What is this newness of life? When the people came to John the Baptist at the Jordan River, they understood that like the water that was certain to evaporate in the desert heat so too their sinful attitudes and behavior must also vanish. And so, they asked John “What must we do, then?” John gave them directives that were specific to their states in life. If you have surplus clothing or food be generous with those who are in need. Tax collectors, he shouted, do not cheat the people beyond what has been determined. He commanded soldiers not to bully or extort the locals who are in your military sphere (Luke 3, 10-14). Likewise, because of our Baptism into the death and resurrection of Jesus Christ, it is unavoidable for us to ask the question regularly, what are we to do, and to walk in newness of life. But like Jesus, our identity precedes our deeds.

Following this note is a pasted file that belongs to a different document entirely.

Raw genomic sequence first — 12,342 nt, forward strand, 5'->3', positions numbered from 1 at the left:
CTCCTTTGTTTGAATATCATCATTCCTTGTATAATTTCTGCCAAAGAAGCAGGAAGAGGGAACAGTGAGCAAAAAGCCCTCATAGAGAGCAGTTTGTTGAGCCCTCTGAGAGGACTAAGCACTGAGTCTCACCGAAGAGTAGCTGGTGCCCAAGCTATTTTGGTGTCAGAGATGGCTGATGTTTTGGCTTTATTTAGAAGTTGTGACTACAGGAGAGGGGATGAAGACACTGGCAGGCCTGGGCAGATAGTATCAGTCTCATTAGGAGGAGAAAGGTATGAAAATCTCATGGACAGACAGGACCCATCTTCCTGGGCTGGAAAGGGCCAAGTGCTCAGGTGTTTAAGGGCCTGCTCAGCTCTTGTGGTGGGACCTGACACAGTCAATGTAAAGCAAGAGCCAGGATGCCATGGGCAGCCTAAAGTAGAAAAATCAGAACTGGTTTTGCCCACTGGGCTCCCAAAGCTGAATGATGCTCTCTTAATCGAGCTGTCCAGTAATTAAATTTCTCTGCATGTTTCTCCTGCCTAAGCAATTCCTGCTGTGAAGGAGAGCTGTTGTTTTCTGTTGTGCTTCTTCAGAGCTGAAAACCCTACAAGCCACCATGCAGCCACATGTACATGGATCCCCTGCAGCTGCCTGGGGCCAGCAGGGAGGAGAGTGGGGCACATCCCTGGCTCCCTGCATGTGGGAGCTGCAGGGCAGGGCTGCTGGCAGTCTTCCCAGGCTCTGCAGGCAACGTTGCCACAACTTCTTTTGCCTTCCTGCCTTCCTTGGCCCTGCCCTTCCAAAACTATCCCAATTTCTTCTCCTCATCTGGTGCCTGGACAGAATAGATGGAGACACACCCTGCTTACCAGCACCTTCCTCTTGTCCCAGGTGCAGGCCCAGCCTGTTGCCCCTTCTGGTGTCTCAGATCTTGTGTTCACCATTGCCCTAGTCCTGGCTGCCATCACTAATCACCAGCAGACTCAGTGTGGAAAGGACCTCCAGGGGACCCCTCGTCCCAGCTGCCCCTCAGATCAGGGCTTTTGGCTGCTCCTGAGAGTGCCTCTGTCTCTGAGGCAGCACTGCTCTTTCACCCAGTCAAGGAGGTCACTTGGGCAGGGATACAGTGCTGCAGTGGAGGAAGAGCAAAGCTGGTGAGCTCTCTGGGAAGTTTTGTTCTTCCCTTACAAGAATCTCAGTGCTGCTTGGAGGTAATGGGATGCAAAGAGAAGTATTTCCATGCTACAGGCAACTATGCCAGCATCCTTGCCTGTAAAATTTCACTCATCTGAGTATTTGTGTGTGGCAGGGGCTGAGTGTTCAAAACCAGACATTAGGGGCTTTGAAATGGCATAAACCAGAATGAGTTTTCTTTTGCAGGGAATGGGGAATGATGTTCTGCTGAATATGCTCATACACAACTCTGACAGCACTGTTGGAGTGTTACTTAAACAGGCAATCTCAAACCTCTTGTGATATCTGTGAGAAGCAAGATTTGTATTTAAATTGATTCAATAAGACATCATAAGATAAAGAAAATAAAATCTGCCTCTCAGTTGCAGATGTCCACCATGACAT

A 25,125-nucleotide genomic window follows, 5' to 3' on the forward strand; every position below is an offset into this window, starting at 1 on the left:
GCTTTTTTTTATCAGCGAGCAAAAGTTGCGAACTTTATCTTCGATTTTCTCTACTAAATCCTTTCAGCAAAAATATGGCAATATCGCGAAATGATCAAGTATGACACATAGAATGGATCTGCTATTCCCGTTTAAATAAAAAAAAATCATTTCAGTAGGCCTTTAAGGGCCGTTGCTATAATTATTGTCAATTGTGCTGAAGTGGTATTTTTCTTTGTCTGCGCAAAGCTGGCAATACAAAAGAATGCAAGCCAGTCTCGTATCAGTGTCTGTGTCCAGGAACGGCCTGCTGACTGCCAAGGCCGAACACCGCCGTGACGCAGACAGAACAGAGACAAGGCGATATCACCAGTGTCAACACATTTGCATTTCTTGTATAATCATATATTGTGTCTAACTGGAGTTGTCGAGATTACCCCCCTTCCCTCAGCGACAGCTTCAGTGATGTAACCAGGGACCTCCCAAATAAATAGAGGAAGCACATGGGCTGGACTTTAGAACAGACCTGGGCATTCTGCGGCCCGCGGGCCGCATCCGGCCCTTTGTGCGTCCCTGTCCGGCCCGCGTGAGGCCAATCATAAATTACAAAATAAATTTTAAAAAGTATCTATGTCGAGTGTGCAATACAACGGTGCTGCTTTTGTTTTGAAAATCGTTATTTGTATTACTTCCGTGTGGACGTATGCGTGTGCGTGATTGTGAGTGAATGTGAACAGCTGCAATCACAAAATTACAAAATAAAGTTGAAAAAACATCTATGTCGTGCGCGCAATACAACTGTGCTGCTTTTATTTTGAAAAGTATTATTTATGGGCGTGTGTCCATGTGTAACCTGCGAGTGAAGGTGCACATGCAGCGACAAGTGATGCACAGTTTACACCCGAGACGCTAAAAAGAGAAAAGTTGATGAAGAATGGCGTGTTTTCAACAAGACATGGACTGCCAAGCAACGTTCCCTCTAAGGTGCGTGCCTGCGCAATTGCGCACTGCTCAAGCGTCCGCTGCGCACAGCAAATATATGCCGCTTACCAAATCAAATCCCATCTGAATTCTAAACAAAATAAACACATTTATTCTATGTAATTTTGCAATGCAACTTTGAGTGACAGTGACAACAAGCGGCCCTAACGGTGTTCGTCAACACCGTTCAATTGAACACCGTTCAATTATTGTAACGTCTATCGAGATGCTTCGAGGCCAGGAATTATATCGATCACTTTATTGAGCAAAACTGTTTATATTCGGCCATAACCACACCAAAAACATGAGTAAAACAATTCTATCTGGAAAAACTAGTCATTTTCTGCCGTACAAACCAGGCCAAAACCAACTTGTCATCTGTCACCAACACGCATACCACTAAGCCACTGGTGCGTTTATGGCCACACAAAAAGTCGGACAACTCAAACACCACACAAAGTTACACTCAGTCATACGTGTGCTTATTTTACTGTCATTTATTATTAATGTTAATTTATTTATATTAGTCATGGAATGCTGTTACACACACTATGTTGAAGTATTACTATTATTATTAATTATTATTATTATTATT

We are God’s beloved children, saved by the blood of the Lamb of God and anointed in the Holy Spirit. Flowing from this relationship we are tasked with building up the Kingdom of God. In the letter to the Ephesians we, as in many passages of the Scripture, are given our identity and marching orders. “Because it is by grace that you have been saved, through faith, not by anything of your own, but by a gift from God. We are God’s work of art, created in Christ Jesus to live to do the good works which God has prepared in advance for us to do.” (Eph. 2, 8-10)
So, what are we to do? Relatively speaking, in the blah month of January there are compelling ways to serve in the Lord’s name. Pro-life activities abound on behalf of the unborn. Novenas, vigils, the annual pilgrimage to Washington, D.C. and countless prayer services throughout the nation in every diocese. Have these efforts and more made a difference in the past 46 years since Roe v. Wade? At the grassroots level where it matters most there are far fewer abortions each year than during the peak years decades ago. There are far more centers around the nations that recognize the inalienable dignity of life in the womb than there are that destroy God’s handiwork.